The traumatic events at Simeon are among several high-profile shootings near schools this fall. The two Simeon students, Jamari Williams and Kentrell McNeal, were killed in September. In the weeks that followed, there were at least three other shootings near schools, including at Phillips Academy High School, where two people were injured. [WBEZ]

Meanwhile, Chicago public schools that voted to remove police officers are reimagining how to de-escalate conflict within school buildings. At Curie Metro High School on the Southwest Side, officials have focused on improving student-staff relationships and providing more emotional support, arguing a punitive approach to discipline doesn’t create a safe learning environment. [WBEZ]

5. Chicago businesses are feeling the effects of supply-chain slowdowns

Black Friday is quickly approaching, but this year you might not be able to find everything on your list. As WBEZ’s Claudia Morell reports, many small businesses in Chicago are grappling with limited inventory due to supply-chain disruptions.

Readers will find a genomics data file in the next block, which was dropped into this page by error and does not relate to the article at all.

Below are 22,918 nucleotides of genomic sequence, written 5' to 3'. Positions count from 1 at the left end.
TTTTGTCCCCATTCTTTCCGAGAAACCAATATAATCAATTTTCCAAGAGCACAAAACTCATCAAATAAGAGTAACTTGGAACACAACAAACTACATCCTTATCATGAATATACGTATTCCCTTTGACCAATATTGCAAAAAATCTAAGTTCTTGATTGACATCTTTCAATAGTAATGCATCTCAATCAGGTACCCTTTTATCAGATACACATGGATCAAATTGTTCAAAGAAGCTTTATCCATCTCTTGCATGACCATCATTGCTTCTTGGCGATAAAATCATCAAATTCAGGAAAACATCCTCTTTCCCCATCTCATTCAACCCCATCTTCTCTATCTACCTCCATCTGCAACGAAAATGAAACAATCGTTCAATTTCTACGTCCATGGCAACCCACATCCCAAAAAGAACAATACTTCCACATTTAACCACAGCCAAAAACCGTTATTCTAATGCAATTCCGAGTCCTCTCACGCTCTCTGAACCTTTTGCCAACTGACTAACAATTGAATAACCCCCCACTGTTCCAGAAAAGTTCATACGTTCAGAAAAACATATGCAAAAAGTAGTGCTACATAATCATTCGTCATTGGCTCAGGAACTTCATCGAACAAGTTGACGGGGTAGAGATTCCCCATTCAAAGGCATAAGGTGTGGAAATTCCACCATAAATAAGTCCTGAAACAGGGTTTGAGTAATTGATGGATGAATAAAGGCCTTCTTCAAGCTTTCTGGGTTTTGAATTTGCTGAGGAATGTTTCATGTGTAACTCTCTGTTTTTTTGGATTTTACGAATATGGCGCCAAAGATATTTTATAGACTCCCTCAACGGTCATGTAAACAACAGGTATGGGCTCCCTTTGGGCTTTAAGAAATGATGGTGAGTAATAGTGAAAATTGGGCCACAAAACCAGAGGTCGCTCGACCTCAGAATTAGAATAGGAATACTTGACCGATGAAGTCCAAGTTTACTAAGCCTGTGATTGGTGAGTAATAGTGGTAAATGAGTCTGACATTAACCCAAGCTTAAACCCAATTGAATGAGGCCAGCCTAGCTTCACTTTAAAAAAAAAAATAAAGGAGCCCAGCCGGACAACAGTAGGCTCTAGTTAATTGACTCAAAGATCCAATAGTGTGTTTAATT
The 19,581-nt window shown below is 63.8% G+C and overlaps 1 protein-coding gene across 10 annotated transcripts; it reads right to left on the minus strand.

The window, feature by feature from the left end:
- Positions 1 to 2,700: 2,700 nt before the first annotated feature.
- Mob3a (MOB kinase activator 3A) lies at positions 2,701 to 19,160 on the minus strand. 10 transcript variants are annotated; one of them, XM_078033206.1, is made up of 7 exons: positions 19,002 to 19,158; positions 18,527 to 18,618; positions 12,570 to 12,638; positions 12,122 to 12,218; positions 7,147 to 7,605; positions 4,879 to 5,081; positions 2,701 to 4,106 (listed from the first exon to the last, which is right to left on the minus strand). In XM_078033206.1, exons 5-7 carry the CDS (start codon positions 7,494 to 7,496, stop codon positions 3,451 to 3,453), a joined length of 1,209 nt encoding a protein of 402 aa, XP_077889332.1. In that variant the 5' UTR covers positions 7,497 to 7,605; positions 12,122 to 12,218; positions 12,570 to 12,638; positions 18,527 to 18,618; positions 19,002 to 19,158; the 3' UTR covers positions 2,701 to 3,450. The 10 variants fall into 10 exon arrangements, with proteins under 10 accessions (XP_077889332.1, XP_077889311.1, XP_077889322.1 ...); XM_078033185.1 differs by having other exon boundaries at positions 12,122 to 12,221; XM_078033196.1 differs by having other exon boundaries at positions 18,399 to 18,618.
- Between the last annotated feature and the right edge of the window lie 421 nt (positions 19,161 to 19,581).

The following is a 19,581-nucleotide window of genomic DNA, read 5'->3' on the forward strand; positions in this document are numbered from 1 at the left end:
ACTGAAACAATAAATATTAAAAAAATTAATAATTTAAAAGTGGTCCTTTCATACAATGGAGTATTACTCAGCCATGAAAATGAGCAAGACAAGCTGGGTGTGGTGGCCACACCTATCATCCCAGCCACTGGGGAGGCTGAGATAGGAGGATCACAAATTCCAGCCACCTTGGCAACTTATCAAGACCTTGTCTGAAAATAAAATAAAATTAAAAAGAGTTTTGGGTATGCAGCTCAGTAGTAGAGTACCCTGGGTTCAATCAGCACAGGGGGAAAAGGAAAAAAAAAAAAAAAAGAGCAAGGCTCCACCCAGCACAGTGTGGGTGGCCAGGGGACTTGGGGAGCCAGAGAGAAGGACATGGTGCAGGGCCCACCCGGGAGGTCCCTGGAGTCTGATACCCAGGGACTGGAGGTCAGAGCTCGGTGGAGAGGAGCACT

Barry Philips, who owns Affordable Portables, a furniture store on Clark Street in Lincoln Park, said he’s been having trouble importing goods from overseas, making it difficult to give customers the variety he’s used to providing.

Over in Little Village, Marco Rodriguez of Dulcelandia, which imports Mexican candy and party favors, said he’s stuck looking for someone to transport cargo across the border. [WBEZ]

Here’s what else is happening

  • All aboard! The CTA’s holiday train and bus will welcome passengers for the first time in two years. [Chicago Tribune]

  • University of Chicago students say the killing of a Chinese alum has sparked anti-Black sentiment on campus. [WBEZ]

  • Most items at Dollar Tree stores will now cost $1.25. [NPR]

  • Chicago Mayor Lori Lightfoot’s administration will pay $100,000 to settle whistleblower complaints by two city treasurer employees. [Chicago Tribune]